Patents Hurt the Poor. Fr. Seán McDonagh, SSC (June 26th 2009)

In the preparatory document for the Pontifical Academy of Sciences’ Study Week many of the participants were at pains to emphasise that their motivation for promoting genetically modified crops (GMOs) is to help the poor.  In the introduction, Dr. Igno Potrykus writes that “plant biotechnology has a great potential to improve the lives of the poor.”[1] He goes on to claim that “the huge potential of plant biotechnology to produce more and more nutritive food for the poor will be lost if GMO-regulation is not changed from being driven by ‘extreme precaution’ principle to being driven by ‘science based’ principles.”[2]


Surely, he must understand that one of the things which will hurt poor people in the Majority World is paying patents on food to Minority World transnational corporations. None of the speakers including Anatole Krattiger who spoke on “Intellectual Property Rights: Problems and Solutions,” seemed to have grasped this simple point.


The current patenting regime has been vigorously opposed by people and groups from the Majority world.  Isidro Acosta, the president of the Guaymi General Congress in Panama, was shocked and outraged when he heard that the U.S. government attempted to take out a patent on a virus taken from the cell line of a twenty-six-year old Guaymi woman in Panama.  Acosta stated: “It is fundamentally immoral, contrary to the Guaymi view of nature …. and our place in it.  To patent human material, to take human DNA and patent its products … violates the integrity of life itself and our deepest sense of morality.” [3]


Peasant farmers in many parts of the world have expressed opposition to patenting.  Representatives from peasant organisations, indigenous people and environmental organisations met in Quito, Equador in January 1999 to review developments in biotechnology condemned patenting.  At the end of their deliberations, they published a document called The Latin American Declaration on Transgenic Organisms.  It states, “that genetic engineering is a technology driven by commercial interest. It is not necessary. It forces us to become dependent on the transnational corporations which control it, putting our autonomy to take decisions about production systems and food security in real danger.   In the field of agriculture there are traditional and alternative technologies which do not pose such risks and which are compatible with the conservation of biodiversity. “[4]


The South Asian Network on Food, Ecology and Culture (SANFEC) organised a workshop on patent in Tangil from February 22nd to 25th 1999. The Workshop was attended by participants from Bangladesh, India, Malaysia, Nepal, Pakistan, Sri Lanka, Thailand and the Philippines.  The following are extracts from the statement issued at the end of the meeting:

“South Asian communities are historically premised on the deep sense of moral, religious and cultural values. The region is inhabited by multi-ethnic, multi-religious and large indigenous communities. All trees, crops, animals, birds, organisms, and soils are an inalienable part of our worships, our rituals, our celebrations, our joys, our culture of sharing and our loving affinity to each other. Our region is replete with hundreds of thousands of sacred groves where trees and plants are worshipped by people. We have a long history of spiritual and political movements where Sufis, Saints and various bhakti traditions have fought to preserve the integrity of Nature in her multiple expressions, including the beauty of the life forms.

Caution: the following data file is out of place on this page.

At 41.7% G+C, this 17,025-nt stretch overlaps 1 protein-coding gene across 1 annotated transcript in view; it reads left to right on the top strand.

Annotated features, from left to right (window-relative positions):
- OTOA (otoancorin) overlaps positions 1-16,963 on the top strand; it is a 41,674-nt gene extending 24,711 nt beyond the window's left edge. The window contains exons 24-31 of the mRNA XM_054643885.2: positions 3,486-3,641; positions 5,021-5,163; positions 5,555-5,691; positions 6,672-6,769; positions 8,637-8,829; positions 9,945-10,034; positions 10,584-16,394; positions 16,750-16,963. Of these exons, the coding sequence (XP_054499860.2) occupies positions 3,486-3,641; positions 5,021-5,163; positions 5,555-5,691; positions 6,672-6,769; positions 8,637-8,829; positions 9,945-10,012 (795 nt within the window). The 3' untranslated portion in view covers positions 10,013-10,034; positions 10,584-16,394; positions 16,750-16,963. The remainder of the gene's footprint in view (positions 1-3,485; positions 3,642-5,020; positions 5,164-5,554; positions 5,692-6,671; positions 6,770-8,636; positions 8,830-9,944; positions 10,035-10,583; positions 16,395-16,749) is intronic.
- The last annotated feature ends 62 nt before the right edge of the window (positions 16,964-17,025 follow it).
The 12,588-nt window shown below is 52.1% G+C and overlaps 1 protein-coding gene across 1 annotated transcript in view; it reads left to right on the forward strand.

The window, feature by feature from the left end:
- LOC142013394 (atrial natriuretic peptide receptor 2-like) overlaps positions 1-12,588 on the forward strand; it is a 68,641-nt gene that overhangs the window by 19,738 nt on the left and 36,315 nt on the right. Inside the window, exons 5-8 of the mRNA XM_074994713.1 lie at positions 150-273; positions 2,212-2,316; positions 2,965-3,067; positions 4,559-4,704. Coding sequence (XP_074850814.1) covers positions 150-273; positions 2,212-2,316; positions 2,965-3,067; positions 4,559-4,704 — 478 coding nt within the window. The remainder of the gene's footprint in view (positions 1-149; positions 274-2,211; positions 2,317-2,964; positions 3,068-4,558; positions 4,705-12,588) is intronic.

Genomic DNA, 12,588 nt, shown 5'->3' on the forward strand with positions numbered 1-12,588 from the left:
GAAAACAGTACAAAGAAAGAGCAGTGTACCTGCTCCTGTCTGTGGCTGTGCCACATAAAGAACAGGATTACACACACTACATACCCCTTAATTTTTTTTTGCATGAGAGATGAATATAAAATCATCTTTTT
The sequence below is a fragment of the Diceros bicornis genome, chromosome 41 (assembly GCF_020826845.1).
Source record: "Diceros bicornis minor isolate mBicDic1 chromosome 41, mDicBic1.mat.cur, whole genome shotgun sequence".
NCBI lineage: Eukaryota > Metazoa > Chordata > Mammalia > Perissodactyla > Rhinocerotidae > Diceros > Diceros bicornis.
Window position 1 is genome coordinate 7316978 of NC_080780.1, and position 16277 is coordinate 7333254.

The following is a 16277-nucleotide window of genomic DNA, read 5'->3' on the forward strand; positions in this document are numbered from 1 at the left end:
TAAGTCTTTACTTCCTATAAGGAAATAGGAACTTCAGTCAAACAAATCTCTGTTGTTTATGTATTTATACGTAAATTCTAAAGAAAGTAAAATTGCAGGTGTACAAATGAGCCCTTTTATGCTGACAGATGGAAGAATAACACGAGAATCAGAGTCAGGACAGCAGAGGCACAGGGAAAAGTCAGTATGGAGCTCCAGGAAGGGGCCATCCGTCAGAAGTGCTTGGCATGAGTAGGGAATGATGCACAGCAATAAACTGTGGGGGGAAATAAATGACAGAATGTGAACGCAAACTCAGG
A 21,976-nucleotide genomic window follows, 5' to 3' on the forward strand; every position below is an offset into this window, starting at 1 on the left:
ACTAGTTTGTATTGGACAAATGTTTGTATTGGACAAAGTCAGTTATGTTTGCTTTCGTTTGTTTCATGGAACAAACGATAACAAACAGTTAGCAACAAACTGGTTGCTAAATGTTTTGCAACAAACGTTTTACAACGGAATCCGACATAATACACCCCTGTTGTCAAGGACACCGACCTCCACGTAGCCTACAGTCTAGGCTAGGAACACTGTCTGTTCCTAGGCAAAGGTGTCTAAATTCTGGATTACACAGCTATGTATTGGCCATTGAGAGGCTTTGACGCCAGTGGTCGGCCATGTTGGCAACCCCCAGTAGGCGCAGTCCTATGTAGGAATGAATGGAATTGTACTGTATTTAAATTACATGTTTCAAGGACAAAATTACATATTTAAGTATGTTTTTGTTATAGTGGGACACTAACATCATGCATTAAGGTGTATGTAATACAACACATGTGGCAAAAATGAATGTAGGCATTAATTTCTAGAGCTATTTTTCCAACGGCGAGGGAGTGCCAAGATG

Such gifts must be cared for and respected and only then can we gain moral rights to use them for our livelihood needs. The human as omnipotent consumer, that owns, controls, mutates, displaces and destroys the environment, through privatizations, colonizations and now through intellectual property rights (IPRs) in life-forms, is totally against our cultures. The egocentric notion of rights that privatise and colonise natural resources is very alien to the deep sense of moral, spiritual and cultural values of our communities. Similarly, knowledge as an intellectual property of an individual or a corporation is a totally absurd proposition to our people. The Trade Related Aspects of Intellectual Property Rights (TRIPs) Agreement of the World Trade Organisation (WTO) that have inscribed such alien values are based on long colonial and racist histories of the world, and must be seen as a cultural and political issue, and not merely as elements of emerging legal discourse of new global order.“[5] For these people patenting life violates religious, moral and cultural values and ought to have no place in a world which is striving for equity and justice.  Patenting life is part of the corporate agenda and should not be promoted by the Pontifical Academy of Sciences.


[1] Transgenic Plants for Food Security in the Context of Development,  Study,   page 3.

[2] Ibid page 3.

[3] Jeremy Rifkin,  The Biotech Century, Victor Gollancz, London, 1998, page 59.

[4] Andrew Kimbrell, The Human Body Shop, Harper, San Francisco, 1993, page 200.

[5] SANFEC’s Statement of Position on TRIPs 27.3(b). (downloaded on June 26th 2009)


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